There are huge gardens surrounding the Eiffel Tower, with large lawns, empty/dry fountains, and massive swaths of dirt. I wonder if the fountains are only filled during the summer… but the first view of a large dirt area with some empty fountain areas didn’t match the beauty surrounding it. However, walk towards the grassy areas and you’re met with a stunning view of the tower and lively, happy people. Crowds of tourists (of course) taking pictures and locals picnicking spot the lawn. It seems like most people have a certain picture in mind that they want to capture with the majestic tower in the background. Others seemed to panic and strike a fast, random pose as their photographing friend counted up to 3. We saw some strange poses including, but not limited to, The Saturday-Night-Fever-Disco-Point, The Playing-It-Cool-Shoulder-Shrug, The Make-It-Look-Like-I’m-Kissing-It, and The Cheerleader-Toe-Touch. But the most popular of them all was the selfie. 🙂 We will admit to that too, don’t worry. 🙂
One phenomenon witnessed there that I found hilarious was the extendable selfie pole. Nothing screams tourist quite like that!
In any touristy area of Paris (and many other European cities) I can guarantee that there are 1) street peddlers and 2) pickpockets. The street peddlers in Paris all seem to be selling the same things: Eiffel Tower models, key chains, little wooden trains with letters attached to spell out names, or kids’ foam airplanes. They have their merchandise dangling from big metal hangars or sprawled out at their feet. Outside the Louvre, the sight of a policeman on bike sent them scattering, only to reappear a few seconds later. The pickpockets are difficult to identify so you just have to assume they’re always present. Ladies, keep your purse openings facing you and in sight. Men, watch your wallets. Don’t trust anyone in a crowd, even if they look like a “normal” local. We almost got pickpocketed in the Metro so our guards were up. It’s a sad but expected part of traveling in many places.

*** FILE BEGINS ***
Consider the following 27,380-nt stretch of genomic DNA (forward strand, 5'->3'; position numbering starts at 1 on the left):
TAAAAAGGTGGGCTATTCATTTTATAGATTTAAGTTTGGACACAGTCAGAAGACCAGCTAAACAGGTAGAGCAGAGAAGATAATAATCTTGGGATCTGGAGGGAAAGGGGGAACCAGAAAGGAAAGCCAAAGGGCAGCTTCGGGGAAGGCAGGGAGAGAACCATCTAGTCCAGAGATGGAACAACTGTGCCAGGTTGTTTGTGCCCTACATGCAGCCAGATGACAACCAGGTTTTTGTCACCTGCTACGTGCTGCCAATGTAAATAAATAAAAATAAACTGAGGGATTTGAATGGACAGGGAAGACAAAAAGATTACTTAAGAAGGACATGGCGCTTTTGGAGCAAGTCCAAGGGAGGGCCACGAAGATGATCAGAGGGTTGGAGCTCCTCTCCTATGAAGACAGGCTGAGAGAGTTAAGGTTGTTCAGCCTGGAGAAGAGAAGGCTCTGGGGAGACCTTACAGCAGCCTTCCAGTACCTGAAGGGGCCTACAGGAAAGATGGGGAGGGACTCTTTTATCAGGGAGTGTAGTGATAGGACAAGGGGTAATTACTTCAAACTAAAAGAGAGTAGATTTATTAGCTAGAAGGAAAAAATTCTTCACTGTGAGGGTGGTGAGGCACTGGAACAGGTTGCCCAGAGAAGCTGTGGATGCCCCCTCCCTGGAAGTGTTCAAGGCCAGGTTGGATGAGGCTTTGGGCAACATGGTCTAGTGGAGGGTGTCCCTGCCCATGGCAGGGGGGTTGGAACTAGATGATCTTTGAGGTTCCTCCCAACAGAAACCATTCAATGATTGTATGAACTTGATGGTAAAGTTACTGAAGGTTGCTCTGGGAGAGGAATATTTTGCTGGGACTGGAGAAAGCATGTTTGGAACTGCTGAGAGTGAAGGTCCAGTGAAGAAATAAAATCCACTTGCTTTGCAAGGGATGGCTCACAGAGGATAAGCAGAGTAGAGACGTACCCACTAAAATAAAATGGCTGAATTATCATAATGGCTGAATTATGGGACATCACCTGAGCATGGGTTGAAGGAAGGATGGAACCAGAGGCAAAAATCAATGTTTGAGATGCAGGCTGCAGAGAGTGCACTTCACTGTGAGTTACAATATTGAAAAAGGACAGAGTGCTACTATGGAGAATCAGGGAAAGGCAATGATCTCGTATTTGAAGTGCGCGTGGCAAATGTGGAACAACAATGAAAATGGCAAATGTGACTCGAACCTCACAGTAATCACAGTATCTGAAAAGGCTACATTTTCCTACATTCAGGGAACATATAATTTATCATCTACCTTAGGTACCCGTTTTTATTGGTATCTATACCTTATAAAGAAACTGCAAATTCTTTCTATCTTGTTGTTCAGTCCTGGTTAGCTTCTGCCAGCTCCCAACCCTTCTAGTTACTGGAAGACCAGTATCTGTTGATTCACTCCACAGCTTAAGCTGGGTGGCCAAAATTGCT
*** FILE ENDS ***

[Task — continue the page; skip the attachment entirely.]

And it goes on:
On Sunday morning, we woke up, gobbled down a few croissants for breakfast, and then headed to Monmartre, a hilltop portion of Paris famous for it’s artisan culture and it’s church, The Sacre Coeur (Sacred Heart). Although we got rained on (for the second time) on our way there, we were still able to enjoy the beautiful views of the city from above.